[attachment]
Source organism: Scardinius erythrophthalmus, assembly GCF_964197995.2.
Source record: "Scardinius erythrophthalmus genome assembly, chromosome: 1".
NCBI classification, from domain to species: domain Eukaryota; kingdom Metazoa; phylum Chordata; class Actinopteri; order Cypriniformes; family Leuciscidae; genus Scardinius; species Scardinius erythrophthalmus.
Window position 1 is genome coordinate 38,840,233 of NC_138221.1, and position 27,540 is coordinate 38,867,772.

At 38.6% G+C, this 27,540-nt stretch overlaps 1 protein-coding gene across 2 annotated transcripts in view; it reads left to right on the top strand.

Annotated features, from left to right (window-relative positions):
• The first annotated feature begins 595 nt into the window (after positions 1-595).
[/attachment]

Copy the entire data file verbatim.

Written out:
Source organism: Scardinius erythrophthalmus, assembly GCF_964197995.2.
Source record: "Scardinius erythrophthalmus genome assembly, chromosome: 1".
NCBI classification, from domain to species: domain Eukaryota; kingdom Metazoa; phylum Chordata; class Actinopteri; order Cypriniformes; family Leuciscidae; genus Scardinius; species Scardinius erythrophthalmus.
Window position 1 is genome coordinate 38,840,233 of NC_138221.1, and position 27,540 is coordinate 38,867,772.

At 38.6% G+C, this 27,540-nt stretch overlaps 1 protein-coding gene across 2 annotated transcripts in view; it reads left to right on the top strand.

Annotated features, from left to right (window-relative positions):
• The first annotated feature begins 595 nt into the window (after positions 1-595).